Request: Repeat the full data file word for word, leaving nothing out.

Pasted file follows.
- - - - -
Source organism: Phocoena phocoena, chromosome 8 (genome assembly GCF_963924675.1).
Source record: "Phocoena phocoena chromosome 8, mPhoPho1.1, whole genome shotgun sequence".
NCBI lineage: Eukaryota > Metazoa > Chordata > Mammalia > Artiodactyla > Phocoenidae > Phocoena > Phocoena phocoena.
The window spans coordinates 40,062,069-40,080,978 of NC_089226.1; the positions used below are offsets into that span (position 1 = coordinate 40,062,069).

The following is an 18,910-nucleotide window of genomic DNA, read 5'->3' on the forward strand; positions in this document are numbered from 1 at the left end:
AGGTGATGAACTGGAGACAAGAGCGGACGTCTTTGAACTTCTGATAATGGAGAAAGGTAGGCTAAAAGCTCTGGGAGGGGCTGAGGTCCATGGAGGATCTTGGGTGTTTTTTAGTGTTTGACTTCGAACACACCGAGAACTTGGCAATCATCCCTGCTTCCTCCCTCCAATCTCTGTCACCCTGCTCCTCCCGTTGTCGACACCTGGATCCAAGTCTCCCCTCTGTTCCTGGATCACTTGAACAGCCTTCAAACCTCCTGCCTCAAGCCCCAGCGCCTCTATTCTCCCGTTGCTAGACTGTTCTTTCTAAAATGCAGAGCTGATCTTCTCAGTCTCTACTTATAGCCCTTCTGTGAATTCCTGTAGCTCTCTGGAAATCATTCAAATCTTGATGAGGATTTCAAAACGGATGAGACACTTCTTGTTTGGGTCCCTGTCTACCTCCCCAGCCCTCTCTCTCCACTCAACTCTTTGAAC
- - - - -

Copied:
Source organism: Phocoena phocoena, chromosome 8 (genome assembly GCF_963924675.1).
Source record: "Phocoena phocoena chromosome 8, mPhoPho1.1, whole genome shotgun sequence".
NCBI lineage: Eukaryota > Metazoa > Chordata > Mammalia > Artiodactyla > Phocoenidae > Phocoena > Phocoena phocoena.
The window spans coordinates 40,062,069-40,080,978 of NC_089226.1; the positions used below are offsets into that span (position 1 = coordinate 40,062,069).

The following is an 18,910-nucleotide window of genomic DNA, read 5'->3' on the forward strand; positions in this document are numbered from 1 at the left end:
AGGTGATGAACTGGAGACAAGAGCGGACGTCTTTGAACTTCTGATAATGGAGAAAGGTAGGCTAAAAGCTCTGGGAGGGGCTGAGGTCCATGGAGGATCTTGGGTGTTTTTTAGTGTTTGACTTCGAACACACCGAGAACTTGGCAATCATCCCTGCTTCCTCCCTCCAATCTCTGTCACCCTGCTCCTCCCGTTGTCGACACCTGGATCCAAGTCTCCCCTCTGTTCCTGGATCACTTGAACAGCCTTCAAACCTCCTGCCTCAAGCCCCAGCGCCTCTATTCTCCCGTTGCTAGACTGTTCTTTCTAAAATGCAGAGCTGATCTTCTCAGTCTCTACTTATAGCCCTTCTGTGAATTCCTGTAGCTCTCTGGAAATCATTCAAATCTTGATGAGGATTTCAAAACGGATGAGACACTTCTTGTTTGGGTCCCTGTCTACCTCCCCAGCCCTCTCTCTCCACTCAACTCTTTGAAC